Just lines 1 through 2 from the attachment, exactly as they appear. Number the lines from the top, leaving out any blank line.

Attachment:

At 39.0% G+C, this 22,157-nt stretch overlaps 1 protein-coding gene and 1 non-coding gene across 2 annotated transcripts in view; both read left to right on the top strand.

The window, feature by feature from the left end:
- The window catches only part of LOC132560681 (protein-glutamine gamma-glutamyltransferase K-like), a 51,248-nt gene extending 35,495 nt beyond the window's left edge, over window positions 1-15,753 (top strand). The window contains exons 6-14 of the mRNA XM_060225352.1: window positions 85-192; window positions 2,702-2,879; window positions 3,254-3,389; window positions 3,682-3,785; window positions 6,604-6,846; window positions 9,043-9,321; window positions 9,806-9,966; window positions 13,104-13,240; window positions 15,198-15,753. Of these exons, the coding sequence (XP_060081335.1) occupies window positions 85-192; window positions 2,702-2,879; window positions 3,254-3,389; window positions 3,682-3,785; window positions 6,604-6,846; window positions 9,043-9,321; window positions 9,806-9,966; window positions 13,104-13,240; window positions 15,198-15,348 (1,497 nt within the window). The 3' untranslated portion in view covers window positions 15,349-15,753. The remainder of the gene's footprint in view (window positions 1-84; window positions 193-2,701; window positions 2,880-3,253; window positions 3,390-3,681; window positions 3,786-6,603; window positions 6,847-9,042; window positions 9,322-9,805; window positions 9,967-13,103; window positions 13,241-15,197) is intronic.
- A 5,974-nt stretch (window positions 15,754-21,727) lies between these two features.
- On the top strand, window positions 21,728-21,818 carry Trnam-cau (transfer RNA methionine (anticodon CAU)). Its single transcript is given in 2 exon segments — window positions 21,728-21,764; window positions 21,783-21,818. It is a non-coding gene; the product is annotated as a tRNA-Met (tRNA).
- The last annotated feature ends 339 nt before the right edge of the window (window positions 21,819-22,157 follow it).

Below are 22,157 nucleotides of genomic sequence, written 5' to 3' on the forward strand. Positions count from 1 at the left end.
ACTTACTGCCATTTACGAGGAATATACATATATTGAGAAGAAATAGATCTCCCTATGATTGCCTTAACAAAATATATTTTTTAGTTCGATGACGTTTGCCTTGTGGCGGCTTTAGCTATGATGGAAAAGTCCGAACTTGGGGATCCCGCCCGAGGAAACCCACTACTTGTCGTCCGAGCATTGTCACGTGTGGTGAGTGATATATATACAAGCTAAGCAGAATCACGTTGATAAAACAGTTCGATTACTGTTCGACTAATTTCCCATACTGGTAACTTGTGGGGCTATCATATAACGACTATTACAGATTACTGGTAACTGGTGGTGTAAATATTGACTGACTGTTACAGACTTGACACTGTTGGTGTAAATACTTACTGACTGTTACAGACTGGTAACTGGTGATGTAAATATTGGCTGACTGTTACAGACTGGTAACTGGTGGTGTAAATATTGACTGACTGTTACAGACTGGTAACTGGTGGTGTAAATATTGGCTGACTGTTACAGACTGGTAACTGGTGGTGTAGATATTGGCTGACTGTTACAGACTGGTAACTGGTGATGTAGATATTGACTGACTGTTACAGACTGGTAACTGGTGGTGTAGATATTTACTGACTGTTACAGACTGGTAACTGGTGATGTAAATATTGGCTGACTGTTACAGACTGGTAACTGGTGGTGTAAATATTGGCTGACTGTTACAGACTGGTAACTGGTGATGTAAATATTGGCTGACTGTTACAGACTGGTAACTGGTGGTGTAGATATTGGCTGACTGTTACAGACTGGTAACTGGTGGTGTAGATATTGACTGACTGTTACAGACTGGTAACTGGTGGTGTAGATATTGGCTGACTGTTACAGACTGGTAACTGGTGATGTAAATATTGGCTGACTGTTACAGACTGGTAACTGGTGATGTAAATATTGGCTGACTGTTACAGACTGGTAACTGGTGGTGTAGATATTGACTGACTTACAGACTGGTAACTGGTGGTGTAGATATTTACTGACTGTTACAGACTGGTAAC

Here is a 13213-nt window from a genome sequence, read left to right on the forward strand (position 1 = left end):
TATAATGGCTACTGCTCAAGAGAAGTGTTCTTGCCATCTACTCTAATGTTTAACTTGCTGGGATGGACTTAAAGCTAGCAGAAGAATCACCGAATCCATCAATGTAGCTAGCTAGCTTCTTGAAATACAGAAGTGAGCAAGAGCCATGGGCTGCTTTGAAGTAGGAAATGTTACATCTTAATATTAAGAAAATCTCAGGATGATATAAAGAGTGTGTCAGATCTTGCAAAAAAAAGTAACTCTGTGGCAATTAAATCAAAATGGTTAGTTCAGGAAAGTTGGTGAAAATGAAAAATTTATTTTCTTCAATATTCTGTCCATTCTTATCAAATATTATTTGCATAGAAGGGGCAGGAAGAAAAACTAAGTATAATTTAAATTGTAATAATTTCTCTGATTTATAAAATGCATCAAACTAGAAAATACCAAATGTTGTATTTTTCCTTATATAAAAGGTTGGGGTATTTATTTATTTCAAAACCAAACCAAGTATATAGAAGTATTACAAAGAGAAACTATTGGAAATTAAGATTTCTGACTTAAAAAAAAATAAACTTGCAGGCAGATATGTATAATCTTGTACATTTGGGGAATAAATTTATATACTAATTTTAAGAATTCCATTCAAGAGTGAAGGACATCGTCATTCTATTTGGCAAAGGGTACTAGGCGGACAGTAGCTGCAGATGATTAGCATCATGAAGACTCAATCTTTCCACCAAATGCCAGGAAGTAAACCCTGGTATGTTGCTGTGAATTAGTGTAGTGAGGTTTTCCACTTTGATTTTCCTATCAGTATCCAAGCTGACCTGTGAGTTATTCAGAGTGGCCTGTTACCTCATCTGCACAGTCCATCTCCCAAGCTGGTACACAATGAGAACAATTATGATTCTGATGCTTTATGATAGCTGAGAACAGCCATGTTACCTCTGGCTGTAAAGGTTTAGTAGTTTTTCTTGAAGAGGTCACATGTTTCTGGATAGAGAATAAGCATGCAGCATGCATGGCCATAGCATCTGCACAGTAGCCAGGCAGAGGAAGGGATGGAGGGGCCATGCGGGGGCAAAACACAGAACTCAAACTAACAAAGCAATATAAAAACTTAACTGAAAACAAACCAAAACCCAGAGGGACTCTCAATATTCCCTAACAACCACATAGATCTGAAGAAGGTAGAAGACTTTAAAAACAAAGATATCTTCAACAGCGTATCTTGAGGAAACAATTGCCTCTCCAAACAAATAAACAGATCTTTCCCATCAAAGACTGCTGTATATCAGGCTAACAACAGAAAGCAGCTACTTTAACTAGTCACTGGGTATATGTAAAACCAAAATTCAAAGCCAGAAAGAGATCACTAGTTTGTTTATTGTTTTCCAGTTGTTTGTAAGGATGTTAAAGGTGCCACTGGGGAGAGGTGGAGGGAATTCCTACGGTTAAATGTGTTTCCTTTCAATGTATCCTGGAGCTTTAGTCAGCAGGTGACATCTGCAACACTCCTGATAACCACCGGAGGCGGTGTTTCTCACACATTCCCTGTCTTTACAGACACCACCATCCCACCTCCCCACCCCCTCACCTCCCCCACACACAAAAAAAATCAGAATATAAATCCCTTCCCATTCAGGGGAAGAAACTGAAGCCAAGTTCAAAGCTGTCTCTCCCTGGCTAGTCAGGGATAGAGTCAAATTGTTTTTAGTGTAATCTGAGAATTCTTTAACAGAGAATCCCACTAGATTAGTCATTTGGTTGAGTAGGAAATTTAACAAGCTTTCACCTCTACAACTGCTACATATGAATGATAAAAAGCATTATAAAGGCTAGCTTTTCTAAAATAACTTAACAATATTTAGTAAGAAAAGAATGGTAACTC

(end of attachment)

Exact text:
At 39.0% G+C, this 22,157-nt stretch overlaps 1 protein-coding gene and 1 non-coding gene across 2 annotated transcripts in view; both read left to right on the top strand.

The window, feature by feature from the left end: